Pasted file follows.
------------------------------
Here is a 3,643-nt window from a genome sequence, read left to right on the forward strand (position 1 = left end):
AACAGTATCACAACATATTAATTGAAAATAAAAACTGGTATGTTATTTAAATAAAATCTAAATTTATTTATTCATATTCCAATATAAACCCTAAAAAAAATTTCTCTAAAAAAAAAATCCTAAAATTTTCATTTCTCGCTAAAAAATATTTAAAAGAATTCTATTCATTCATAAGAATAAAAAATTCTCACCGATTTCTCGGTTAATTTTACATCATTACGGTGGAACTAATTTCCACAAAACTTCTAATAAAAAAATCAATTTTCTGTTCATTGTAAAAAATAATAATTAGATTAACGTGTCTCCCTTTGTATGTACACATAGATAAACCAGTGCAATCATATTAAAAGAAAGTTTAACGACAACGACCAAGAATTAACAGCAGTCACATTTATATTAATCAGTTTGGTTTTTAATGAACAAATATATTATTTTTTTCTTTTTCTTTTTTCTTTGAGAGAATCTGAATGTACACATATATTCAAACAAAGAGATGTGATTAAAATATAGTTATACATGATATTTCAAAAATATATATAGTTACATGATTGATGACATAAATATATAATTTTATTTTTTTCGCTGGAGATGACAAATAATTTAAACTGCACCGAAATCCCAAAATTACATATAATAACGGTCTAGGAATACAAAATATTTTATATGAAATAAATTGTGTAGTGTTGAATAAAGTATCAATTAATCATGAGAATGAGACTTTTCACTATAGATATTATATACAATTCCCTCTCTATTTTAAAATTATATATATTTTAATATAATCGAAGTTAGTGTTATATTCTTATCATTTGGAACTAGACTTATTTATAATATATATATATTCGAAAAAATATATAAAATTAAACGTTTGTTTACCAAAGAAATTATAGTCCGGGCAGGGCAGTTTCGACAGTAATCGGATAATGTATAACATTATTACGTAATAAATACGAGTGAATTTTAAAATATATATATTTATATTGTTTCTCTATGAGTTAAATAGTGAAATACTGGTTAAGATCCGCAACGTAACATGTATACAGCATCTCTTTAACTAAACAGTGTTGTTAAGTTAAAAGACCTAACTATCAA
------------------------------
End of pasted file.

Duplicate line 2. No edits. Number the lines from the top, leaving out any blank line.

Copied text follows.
AACAGTATCACAACATATTAATTGAAAATAAAAACTGGTATGTTATTTAAATAAAATCTAAATTTATTTATTCATATTCCAATATAAACCCTAAAAAAAATTTCTCTAAAAAAAAAATCCTAAAATTTTCATTTCTCGCTAAAAAATATTTAAAAGAATTCTATTCATTCATAAGAATAAAAAATTCTCACCGATTTCTCGGTTAATTTTACATCATTACGGTGGAACTAATTTCCACAAAACTTCTAATAAAAAAATCAATTTTCTGTTCATTGTAAAAAATAATAATTAGATTAACGTGTCTCCCTTTGTATGTACACATAGATAAACCAGTGCAATCATATTAAAAGAAAGTTTAACGACAACGACCAAGAATTAACAGCAGTCACATTTATATTAATCAGTTTGGTTTTTAATGAACAAATATATTATTTTTTTCTTTTTCTTTTTTCTTTGAGAGAATCTGAATGTACACATATATTCAAACAAAGAGATGTGATTAAAATATAGTTATACATGATATTTCAAAAATATATATAGTTACATGATTGATGACATAAATATATAATTTTATTTTTTTCGCTGGAGATGACAAATAATTTAAACTGCACCGAAATCCCAAAATTACATATAATAACGGTCTAGGAATACAAAATATTTTATATGAAATAAATTGTGTAGTGTTGAATAAAGTATCAATTAATCATGAGAATGAGACTTTTCACTATAGATATTATATACAATTCCCTCTCTATTTTAAAATTATATATATTTTAATATAATCGAAGTTAGTGTTATATTCTTATCATTTGGAACTAGACTTATTTATAATATATATATATTCGAAAAAATATATAAAATTAAACGTTTGTTTACCAAAGAAATTATAGTCCGGGCAGGGCAGTTTCGACAGTAATCGGATAATGTATAACATTATTACGTAATAAATACGAGTGAATTTTAAAATATATATATTTATATTGTTTCTCTATGAGTTAAATAGTGAAATACTGGTTAAGATCCGCAACGTAACATGTATACAGCATCTCTTTAACTAAACAGTGTTGTTAAGTTAAAAGACCTAACTATCAA